Rise of Cremation: No More Burials
With the heavy emotions associated with death and its ceremonies, it can be easy to forget your deceased loved one is sharing space with hundreds of other similarly departed loved ones. There’s only so much room for so many coffins—if your finances allow you to purchase one at all. With the economy shooting costs through the roof, traditional burial ceremonies are slowly losing their popularity in favor of the much more cost-efficient cremation.
Death is expensive, but although it’s difficult to consider when also dealing with grief, cutting costs in any way they can has become a necessity for many Americans. People simply can’t afford the $7000 or so it takes to pay for the full funeral package. Between the land plot and the coffin, alongside the usual memorial service, traditional funerals can put a dent in one’s wallet.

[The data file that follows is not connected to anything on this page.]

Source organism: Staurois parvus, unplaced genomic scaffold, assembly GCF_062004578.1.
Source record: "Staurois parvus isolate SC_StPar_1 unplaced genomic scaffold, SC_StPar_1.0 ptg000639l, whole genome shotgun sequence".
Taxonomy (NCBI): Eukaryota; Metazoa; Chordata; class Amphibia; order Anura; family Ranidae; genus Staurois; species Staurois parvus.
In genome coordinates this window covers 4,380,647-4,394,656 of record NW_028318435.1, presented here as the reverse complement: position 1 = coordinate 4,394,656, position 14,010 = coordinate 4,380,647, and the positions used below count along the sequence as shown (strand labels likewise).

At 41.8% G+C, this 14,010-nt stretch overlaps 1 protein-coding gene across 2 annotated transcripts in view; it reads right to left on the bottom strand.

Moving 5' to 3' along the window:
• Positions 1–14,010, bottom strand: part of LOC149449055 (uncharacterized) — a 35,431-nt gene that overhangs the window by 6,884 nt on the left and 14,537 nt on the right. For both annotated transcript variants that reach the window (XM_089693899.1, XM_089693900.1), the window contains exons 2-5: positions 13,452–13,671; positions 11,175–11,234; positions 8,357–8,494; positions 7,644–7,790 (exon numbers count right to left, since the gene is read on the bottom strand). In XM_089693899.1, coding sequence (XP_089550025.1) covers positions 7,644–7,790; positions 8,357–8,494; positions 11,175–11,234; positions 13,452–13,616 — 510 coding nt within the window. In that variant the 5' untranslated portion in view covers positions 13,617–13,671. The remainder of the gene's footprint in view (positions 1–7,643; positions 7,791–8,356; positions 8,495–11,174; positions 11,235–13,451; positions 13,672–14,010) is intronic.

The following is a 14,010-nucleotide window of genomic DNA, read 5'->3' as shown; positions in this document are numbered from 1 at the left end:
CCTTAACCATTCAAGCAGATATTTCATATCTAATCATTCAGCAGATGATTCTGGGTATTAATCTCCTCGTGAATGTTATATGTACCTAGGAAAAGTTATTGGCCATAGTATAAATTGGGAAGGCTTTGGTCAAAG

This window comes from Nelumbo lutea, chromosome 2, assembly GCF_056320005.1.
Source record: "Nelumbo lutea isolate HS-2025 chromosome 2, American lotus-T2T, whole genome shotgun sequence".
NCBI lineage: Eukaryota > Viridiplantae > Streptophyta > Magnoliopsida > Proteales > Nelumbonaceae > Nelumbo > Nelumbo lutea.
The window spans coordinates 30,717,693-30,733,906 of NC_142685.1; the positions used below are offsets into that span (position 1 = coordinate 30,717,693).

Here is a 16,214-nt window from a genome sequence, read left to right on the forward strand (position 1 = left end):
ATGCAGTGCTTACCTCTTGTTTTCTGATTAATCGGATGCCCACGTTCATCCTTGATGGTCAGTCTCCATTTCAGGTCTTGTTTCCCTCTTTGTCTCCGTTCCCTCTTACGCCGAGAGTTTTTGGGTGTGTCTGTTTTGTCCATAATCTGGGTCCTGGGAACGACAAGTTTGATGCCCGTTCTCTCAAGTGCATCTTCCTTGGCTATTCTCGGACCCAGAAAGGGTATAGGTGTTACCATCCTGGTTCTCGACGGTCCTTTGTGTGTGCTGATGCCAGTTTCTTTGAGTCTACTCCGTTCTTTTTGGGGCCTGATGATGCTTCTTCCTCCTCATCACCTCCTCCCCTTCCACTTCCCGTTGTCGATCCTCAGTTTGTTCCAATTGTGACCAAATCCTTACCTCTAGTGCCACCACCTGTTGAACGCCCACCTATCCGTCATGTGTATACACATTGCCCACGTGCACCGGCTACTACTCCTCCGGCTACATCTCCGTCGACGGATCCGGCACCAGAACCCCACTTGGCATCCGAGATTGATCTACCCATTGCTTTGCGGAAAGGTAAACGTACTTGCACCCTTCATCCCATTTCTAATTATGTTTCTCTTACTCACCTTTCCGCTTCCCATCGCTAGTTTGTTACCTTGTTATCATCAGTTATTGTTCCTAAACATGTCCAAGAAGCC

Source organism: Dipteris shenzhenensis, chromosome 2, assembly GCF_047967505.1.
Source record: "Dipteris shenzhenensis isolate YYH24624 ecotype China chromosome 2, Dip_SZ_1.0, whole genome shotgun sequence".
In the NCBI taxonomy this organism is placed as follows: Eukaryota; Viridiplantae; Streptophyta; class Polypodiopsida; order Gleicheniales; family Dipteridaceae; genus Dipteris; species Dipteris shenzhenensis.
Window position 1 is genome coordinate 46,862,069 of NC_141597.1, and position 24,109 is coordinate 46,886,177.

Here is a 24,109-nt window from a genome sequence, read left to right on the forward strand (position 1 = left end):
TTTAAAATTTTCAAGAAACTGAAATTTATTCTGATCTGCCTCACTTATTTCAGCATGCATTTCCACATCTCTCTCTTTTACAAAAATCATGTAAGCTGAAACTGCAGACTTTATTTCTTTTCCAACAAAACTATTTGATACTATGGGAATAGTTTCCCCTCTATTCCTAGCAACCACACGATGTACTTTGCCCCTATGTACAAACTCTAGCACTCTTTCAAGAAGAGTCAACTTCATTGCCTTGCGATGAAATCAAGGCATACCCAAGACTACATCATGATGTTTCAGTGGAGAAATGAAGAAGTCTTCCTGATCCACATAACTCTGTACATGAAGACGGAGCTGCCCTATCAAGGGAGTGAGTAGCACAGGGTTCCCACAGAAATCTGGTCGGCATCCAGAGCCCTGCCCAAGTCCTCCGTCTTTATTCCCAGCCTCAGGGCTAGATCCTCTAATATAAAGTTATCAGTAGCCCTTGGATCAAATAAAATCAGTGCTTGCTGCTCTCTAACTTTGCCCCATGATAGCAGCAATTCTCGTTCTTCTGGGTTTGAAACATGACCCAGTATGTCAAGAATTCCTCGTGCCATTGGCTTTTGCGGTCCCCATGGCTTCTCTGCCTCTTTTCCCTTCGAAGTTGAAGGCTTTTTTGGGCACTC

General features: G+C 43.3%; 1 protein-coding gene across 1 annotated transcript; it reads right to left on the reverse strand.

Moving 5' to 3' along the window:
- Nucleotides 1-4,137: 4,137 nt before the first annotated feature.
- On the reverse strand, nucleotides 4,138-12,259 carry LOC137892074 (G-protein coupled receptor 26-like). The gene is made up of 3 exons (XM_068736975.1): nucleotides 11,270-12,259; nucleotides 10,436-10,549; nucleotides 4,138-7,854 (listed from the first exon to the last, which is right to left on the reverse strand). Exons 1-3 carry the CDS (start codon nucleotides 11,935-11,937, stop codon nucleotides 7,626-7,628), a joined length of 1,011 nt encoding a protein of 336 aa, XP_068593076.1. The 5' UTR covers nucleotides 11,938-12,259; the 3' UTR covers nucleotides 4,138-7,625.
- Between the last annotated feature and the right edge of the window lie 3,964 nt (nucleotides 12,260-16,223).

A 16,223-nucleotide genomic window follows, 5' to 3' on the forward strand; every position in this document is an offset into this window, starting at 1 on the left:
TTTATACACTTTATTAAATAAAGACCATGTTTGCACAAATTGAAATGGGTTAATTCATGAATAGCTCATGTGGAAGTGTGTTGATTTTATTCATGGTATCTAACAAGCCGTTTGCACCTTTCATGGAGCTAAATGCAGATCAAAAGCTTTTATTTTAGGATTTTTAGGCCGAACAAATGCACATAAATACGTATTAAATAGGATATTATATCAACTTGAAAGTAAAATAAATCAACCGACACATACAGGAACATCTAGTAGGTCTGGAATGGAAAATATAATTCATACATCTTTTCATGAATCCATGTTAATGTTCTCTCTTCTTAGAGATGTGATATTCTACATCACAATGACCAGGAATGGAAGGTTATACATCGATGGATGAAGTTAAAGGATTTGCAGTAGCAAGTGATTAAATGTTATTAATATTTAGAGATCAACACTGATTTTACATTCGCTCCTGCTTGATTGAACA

Cremation, on the other hand, costs a fraction of the usual cost. Cremation niches are cheaper and take up little space. Urn prices can go for as little as $100. You can still have the usual memorial service, but you also have the option of whether to keep the ashes or bury them. And, for the environmentally-concerned, it’s cleaner to burn a body than to let it naturally decompose so close to the earth’s surface.
Up until recently, many religions forbade cremation out of spiritual principle, but with tradition slowly losing its influence on the modern world, churches have relaxed their policies on the matter. Old organizations must adapt with the times. Space is running out. Prices are higher than they’ve ever been. The fact of the matter is that there’s less room for tradition. For many people, spiritual principle is taking a backseat to avoiding financial burden.
Bayer’s Cemetery Brokers will accommodate everyone’s wishes, whether burial or cremation.